I’m lucky enough to live something where Autumn is a season of joy. Mostly places I’ve lived it’s been far too wet to really enjoy, but currently I live somewhere far enough east that we don’t get the full west coast Atlantic deluges I grew up with and far enough west that we’re sheltered from the worst of the North Sea winds, so the leaves stay on the trees long enough to turn beautiful colours. Long walks kicking or crunching through drifts of Autumn leaves is definitely a thing here.
The other great joy of October is that it’s pie season. We’re at the tail end of harvest season here so – combined with the fact that this area still has a lot of big apple trees – the month starts just as the glut of apples kick in. I didn’t have as many apples as I sometimes end up with, social distancing means my knitting group meets virtually rather than in person, so there were no big bags of crab apple sitting around looking forlorn and tempting me to make jelly. So instead I first made apple sauce and then mini apple pies. One of the joys of moving into my own place was having all my little pastry cutters to hand, so my latest batch involved cute little stars on top, which was it’s own small joy.
I couldn’t tell you when I last made my own sausage rolls, since my mum mastered the art, they’ve become part of her repertoire of vegetarian-friendly meals that she can make when I visit and rely on my dad happily eating too. However, I had nice veggie sausages lurking in the freezer and I wanted to do something different with them, so sausage rolls it was, I even found puff pastry on special offer. (Though I was reminded why I normally just pay the extra for JusRoll puff pastry, it’s just puffier and all round better.) In my old place pies were one of the few baked goods that came out reliably well in the oven there, so I made them a lot, but as after some initial trial and error my current oven is far more widely reliable so I’ve made a wider variety of baked goods and pies have somewhat fallen by the way side. So it’s been a delight to rediscover the joys of home-made pies this season. I even bought some pears the other day, half hoping they’d remain brick-like and I could poach them and make pie. And that’s before we even get to pastries, I haven’t made Lorraine Pascale’s cheats Danish pastries in years but they remain a delightful Sunday brunch – top tip, do the first part of the prep in your pyjamas, stick them in the fridge and then they’ll be chilled and ready to go by the time you’re out of shower – just a shame I can’t actually have friends round to share the joy!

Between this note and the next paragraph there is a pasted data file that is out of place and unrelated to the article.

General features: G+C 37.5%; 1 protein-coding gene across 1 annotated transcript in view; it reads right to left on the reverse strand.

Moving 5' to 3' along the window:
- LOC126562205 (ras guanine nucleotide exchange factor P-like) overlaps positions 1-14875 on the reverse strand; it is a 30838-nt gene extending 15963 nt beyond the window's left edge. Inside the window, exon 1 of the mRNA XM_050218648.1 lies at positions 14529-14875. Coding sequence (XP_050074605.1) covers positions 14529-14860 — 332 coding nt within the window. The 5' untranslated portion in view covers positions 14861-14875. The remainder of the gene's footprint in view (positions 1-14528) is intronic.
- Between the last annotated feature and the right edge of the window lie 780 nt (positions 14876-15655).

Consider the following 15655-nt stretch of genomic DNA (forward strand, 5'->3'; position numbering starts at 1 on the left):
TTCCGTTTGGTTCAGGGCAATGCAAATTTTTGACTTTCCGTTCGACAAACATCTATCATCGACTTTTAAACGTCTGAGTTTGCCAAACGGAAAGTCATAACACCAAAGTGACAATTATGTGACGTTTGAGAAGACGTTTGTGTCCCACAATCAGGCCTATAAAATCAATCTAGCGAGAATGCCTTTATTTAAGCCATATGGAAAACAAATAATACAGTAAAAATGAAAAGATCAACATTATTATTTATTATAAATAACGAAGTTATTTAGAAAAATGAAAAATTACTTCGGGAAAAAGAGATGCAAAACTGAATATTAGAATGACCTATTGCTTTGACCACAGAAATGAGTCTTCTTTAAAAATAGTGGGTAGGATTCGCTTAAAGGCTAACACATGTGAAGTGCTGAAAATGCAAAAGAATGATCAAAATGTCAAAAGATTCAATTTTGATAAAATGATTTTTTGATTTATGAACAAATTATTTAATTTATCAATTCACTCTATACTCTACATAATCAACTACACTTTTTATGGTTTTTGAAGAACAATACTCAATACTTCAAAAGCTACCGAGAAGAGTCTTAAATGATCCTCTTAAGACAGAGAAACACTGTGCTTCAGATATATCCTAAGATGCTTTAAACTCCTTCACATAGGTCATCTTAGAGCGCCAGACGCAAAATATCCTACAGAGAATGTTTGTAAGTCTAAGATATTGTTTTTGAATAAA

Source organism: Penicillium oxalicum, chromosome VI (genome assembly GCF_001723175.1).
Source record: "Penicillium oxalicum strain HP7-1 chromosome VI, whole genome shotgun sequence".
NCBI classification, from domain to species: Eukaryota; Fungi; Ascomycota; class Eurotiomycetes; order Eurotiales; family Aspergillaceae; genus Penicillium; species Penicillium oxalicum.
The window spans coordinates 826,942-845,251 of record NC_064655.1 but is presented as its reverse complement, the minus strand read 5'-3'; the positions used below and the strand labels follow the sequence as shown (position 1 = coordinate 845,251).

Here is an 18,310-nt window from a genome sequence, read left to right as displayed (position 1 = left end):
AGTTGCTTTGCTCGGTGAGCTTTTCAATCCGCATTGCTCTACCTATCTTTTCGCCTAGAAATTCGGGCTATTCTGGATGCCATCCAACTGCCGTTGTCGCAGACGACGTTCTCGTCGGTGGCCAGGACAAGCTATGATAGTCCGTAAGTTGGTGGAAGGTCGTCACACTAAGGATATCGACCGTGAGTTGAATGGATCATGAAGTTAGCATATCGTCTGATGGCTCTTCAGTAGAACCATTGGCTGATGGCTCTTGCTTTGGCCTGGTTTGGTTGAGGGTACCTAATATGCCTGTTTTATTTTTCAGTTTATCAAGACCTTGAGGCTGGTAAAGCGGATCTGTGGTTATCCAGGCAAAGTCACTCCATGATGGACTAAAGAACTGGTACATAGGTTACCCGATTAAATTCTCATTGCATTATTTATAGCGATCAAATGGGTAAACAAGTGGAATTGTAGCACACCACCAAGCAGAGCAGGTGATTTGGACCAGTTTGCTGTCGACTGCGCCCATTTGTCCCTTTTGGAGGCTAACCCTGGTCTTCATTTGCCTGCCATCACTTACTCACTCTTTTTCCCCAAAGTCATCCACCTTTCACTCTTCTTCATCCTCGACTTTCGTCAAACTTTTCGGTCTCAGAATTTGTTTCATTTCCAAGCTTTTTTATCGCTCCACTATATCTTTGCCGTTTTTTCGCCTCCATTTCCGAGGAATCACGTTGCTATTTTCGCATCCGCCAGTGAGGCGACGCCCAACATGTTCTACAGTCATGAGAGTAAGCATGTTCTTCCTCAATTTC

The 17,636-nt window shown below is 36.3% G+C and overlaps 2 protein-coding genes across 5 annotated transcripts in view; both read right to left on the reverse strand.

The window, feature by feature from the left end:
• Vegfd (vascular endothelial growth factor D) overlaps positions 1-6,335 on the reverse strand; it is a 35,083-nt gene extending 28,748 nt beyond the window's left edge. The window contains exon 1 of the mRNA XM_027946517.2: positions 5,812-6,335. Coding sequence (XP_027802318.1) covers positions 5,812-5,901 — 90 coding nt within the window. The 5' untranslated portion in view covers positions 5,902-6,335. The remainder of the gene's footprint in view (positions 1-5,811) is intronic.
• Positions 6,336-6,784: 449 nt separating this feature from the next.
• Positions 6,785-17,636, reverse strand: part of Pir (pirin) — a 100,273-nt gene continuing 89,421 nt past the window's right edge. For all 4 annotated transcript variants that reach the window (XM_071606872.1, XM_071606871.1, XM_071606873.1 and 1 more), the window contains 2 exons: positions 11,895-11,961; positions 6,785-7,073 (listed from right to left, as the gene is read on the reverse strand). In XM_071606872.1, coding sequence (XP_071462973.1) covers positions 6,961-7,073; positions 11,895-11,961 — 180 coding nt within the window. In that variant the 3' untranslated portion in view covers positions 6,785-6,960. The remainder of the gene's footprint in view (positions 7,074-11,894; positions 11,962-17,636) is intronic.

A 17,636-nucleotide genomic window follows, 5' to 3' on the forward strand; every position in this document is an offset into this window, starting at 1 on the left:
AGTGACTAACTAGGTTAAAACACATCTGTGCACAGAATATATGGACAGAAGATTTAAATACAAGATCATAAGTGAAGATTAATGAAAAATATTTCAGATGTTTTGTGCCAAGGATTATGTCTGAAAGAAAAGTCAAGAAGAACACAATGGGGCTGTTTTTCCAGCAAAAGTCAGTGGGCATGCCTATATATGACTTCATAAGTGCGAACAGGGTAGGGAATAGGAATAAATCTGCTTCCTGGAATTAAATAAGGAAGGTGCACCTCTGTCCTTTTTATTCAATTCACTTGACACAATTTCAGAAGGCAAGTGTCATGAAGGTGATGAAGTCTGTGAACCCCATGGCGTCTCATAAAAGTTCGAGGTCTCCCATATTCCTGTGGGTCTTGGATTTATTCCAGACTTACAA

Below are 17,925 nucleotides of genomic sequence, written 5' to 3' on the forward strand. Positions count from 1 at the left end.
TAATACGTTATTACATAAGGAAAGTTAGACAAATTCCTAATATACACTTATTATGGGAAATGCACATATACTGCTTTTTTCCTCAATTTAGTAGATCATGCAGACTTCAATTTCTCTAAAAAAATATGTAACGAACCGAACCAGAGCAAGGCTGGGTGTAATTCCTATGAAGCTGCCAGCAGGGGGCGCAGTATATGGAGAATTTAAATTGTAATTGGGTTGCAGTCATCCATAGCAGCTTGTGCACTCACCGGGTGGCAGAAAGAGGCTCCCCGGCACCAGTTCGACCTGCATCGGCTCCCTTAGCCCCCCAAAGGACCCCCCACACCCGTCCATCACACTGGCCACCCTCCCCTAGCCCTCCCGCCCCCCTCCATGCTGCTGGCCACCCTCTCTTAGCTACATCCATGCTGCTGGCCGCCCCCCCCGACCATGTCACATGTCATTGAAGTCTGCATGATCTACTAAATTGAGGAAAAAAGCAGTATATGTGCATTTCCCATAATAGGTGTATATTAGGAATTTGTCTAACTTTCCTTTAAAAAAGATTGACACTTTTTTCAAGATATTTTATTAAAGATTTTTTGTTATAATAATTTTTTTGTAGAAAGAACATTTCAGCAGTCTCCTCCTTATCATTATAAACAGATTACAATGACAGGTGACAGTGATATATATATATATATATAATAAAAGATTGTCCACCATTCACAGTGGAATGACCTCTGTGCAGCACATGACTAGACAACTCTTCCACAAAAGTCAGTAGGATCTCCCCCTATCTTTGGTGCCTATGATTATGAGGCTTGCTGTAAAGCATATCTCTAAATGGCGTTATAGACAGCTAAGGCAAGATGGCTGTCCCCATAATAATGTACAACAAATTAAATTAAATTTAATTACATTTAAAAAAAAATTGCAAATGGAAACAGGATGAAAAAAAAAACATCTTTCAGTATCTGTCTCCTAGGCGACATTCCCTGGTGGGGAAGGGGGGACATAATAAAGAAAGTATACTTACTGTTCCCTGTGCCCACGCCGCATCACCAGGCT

This year I’ve also been enjoying experimenting with savoury flans. I made a sausage and mushroom flan when my parents were visiting, and then made mini marscapone, pepper and mushroom flans for me. Individual pies are just so much easier when you’re cooking for one.
We’re also well and truly into soup season, and I’ve been taking advantage of the glut of leeks that my parents had this year. They normally plant their leeks in batches but due to supply issues they could only get them all in one batch and they needed to get them straight into the ground, so they’ve all come through at once. No complaints from me though, all the home-grown leeks for me! Generally I consider a leek and a potato to be the natural base for any soup, but I’ve had enough leeks to had to make specifically ‘leek and…’ soups, though leek and cauliflower soup is definitely a favourite.
The other delight of last month has been orecchiette. I had a recipe years ago that I was desperate to try but could I get hold of orecchiette? I could not. Then to my delight I came across it randomly – in the middle of Lidl – and snaffled it immediately. Of course, I’ve lost the recipe in the intervening time, haven’t I? So instead I’ve been having fun experimenting with multiple different orecchiette recipes from the Guardian website, orecchiette with chickpeas in a spicy tomato sauce is both super tasty and really very different – I haven’t decided if I’d make it again but it was definitely well worth trying. Another new discovery with orecchiette is that it has a longer cooking time than most other pastas I’ve used so I’ve been accidentally developing a liking for my pasta actually al dente! I’m still not convinced by the instruction, to making the cooking water ‘salty like the sea’ but I do now have some decent quality sea salt to cook with.